Missing musings with Merlot

Seeing as we’re not exactly rushed off our feet here, getting up is a leisurely and fairly late affair.

The alarm usually goes off at 9.30 during the week and the first job is to put the coffee machine on so that a 4-mug pot of Colombian can be consumed as soon as possible.

Then it’s usually coffee and cigarettes with BBC1 ‘Breakfast’ on, so we can get the headlines in the UK and in the region we left.

Yes, I know exactly what a puddle of utter arse gravy ‘Breakfast’ is, but this morning it surpassed itself.

Between about 9.40 and 10.10 (French time, so knock an hour off if you’re in the UK – and if you’re in the US do whatever the fuck you want as you normally do anyway) there were three what can only be called advertising slots for:

  • A ‘Riverdance’ in Beijing DVD plugged by its principal lead dancer – whose name escapes me
  • Some dodgy singer warbling on about Aretha Franklin in a song from her new album – whose name escapes me
  • Some dodgy singer touring the UK singing Hollywood songs – whose name escapes me

Now, whilst I can see what the guests and the various organisations and people behind them get from these plugs on the show, what does the BBC get?

I assume these people get paid to appear, in which case it’s fucking doubles all round for them, isn’t it?

However, even if they do it for free then they at least get the plugs.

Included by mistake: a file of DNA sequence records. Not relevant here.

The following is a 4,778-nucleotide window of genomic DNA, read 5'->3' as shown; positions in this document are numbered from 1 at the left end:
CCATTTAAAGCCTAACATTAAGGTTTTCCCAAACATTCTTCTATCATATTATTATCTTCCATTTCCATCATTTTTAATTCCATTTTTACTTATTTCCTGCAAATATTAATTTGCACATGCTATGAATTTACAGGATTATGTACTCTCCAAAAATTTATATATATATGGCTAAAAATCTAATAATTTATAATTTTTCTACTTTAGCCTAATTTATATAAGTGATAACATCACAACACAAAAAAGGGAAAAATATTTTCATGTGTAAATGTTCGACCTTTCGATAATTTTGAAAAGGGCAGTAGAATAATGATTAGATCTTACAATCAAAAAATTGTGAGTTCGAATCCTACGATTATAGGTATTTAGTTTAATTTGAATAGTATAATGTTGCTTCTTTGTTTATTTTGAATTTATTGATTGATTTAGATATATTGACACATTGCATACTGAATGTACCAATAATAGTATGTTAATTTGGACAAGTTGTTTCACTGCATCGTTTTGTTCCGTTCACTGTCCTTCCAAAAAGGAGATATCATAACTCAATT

Do they pay the BBC for the publicity? I doubt it – unless it’s brown paper bag time involving BBC execs and artistes’ agents – but if they do pay a fee then that’s advertising revenue being generated and is really no different to advertising the VW Polo or Andrex toilet paper, in principle.

However, whether the BBC gets paid or not, it’s still advertising and if it’s for free, then why not fucking charge for it and defray some of the costs and reduce the licence?

If it isn’t for free then why not advertise cars, nappies, funeral plans or baked beans?

Whether it’s a new book, play, TV series, film, tour, album or show the BBC seems to bend over backwards to publicise it and that, as far as I’m concerned, is advertising.

Or am I missing something here?

Given that the majority of the budget of Universities and other higher education bodies consists of staffing costs, why not drastically reduce the length of vacations and thus make 3 year courses last only 2 years?

At a single stroke, tuition fees for a degree course would then be reduced by a third, making any future hikes in tuition fees unnecessary in the immediate future and more affordable in the long term.

Or am I missing something here?

Here’s something I didn’t miss.

Fancy a little jaunt over to France? There’s a music festival on in Le Mans next month and of particular interest is one of the acts towards the bottom of the bill:

P1010354 (2)

(Written with the aid of a bottle of Merlot whilst waiting for some real bacon to grill…)

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One Response

  1. I’m so fucking jealous of your lifestyle man! hahahaha!

    You are an inspiration to us all, old bean.

    Enjoy!

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